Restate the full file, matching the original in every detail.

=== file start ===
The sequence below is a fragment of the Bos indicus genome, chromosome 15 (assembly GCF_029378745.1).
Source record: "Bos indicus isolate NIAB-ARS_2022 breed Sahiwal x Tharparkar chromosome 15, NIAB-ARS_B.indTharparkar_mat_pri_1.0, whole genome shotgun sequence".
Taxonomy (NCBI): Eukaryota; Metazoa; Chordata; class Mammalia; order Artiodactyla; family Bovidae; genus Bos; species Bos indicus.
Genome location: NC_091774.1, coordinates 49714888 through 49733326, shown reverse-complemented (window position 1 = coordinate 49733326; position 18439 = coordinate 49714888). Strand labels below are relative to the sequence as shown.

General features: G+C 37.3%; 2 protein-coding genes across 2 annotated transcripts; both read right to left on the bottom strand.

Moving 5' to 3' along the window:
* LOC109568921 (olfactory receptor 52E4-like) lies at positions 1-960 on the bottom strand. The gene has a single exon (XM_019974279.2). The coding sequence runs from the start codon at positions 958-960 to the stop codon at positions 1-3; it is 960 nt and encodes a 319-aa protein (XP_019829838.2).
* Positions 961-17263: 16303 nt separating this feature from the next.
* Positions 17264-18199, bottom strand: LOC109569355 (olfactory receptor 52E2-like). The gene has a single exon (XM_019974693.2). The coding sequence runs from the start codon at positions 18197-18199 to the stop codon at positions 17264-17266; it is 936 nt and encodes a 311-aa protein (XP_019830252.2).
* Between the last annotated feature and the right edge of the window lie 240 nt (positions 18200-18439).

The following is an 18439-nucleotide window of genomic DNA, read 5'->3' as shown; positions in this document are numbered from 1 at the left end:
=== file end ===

The sequence below is a fragment of the Bos indicus genome, chromosome 15 (assembly GCF_029378745.1).
Source record: "Bos indicus isolate NIAB-ARS_2022 breed Sahiwal x Tharparkar chromosome 15, NIAB-ARS_B.indTharparkar_mat_pri_1.0, whole genome shotgun sequence".
Taxonomy (NCBI): Eukaryota; Metazoa; Chordata; class Mammalia; order Artiodactyla; family Bovidae; genus Bos; species Bos indicus.
Genome location: NC_091774.1, coordinates 49714888 through 49733326, shown reverse-complemented (window position 1 = coordinate 49733326; position 18439 = coordinate 49714888). Strand labels below are relative to the sequence as shown.

General features: G+C 37.3%; 2 protein-coding genes across 2 annotated transcripts; both read right to left on the bottom strand.

Moving 5' to 3' along the window:
* LOC109568921 (olfactory receptor 52E4-like) lies at positions 1-960 on the bottom strand. The gene has a single exon (XM_019974279.2). The coding sequence runs from the start codon at positions 958-960 to the stop codon at positions 1-3; it is 960 nt and encodes a 319-aa protein (XP_019829838.2).
* Positions 961-17263: 16303 nt separating this feature from the next.
* Positions 17264-18199, bottom strand: LOC109569355 (olfactory receptor 52E2-like). The gene has a single exon (XM_019974693.2). The coding sequence runs from the start codon at positions 18197-18199 to the stop codon at positions 17264-17266; it is 936 nt and encodes a 311-aa protein (XP_019830252.2).
* Between the last annotated feature and the right edge of the window lie 240 nt (positions 18200-18439).

The following is an 18439-nucleotide window of genomic DNA, read 5'->3' as shown; positions in this document are numbered from 1 at the left end: